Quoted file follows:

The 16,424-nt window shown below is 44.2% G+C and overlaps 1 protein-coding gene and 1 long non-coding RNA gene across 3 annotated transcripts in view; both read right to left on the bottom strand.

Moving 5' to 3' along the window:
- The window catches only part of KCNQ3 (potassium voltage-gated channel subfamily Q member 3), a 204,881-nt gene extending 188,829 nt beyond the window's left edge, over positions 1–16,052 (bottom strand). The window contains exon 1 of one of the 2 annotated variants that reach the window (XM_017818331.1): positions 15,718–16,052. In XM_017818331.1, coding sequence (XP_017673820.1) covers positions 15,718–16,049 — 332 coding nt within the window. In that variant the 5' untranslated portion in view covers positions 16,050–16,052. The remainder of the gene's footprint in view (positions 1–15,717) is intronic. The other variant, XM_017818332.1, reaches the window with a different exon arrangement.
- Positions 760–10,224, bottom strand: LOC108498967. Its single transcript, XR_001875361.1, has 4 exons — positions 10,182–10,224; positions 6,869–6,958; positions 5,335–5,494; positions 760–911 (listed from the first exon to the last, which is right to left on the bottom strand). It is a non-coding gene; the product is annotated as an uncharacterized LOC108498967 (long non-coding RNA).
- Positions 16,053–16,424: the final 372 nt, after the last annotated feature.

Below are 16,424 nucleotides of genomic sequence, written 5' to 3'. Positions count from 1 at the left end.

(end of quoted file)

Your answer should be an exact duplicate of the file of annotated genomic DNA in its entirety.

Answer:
The 16,424-nt window shown below is 44.2% G+C and overlaps 1 protein-coding gene and 1 long non-coding RNA gene across 3 annotated transcripts in view; both read right to left on the bottom strand.

Moving 5' to 3' along the window:
- The window catches only part of KCNQ3 (potassium voltage-gated channel subfamily Q member 3), a 204,881-nt gene extending 188,829 nt beyond the window's left edge, over positions 1–16,052 (bottom strand). The window contains exon 1 of one of the 2 annotated variants that reach the window (XM_017818331.1): positions 15,718–16,052. In XM_017818331.1, coding sequence (XP_017673820.1) covers positions 15,718–16,049 — 332 coding nt within the window. In that variant the 5' untranslated portion in view covers positions 16,050–16,052. The remainder of the gene's footprint in view (positions 1–15,717) is intronic. The other variant, XM_017818332.1, reaches the window with a different exon arrangement.
- Positions 760–10,224, bottom strand: LOC108498967. Its single transcript, XR_001875361.1, has 4 exons — positions 10,182–10,224; positions 6,869–6,958; positions 5,335–5,494; positions 760–911 (listed from the first exon to the last, which is right to left on the bottom strand). It is a non-coding gene; the product is annotated as an uncharacterized LOC108498967 (long non-coding RNA).
- Positions 16,053–16,424: the final 372 nt, after the last annotated feature.

Below are 16,424 nucleotides of genomic sequence, written 5' to 3'. Positions count from 1 at the left end.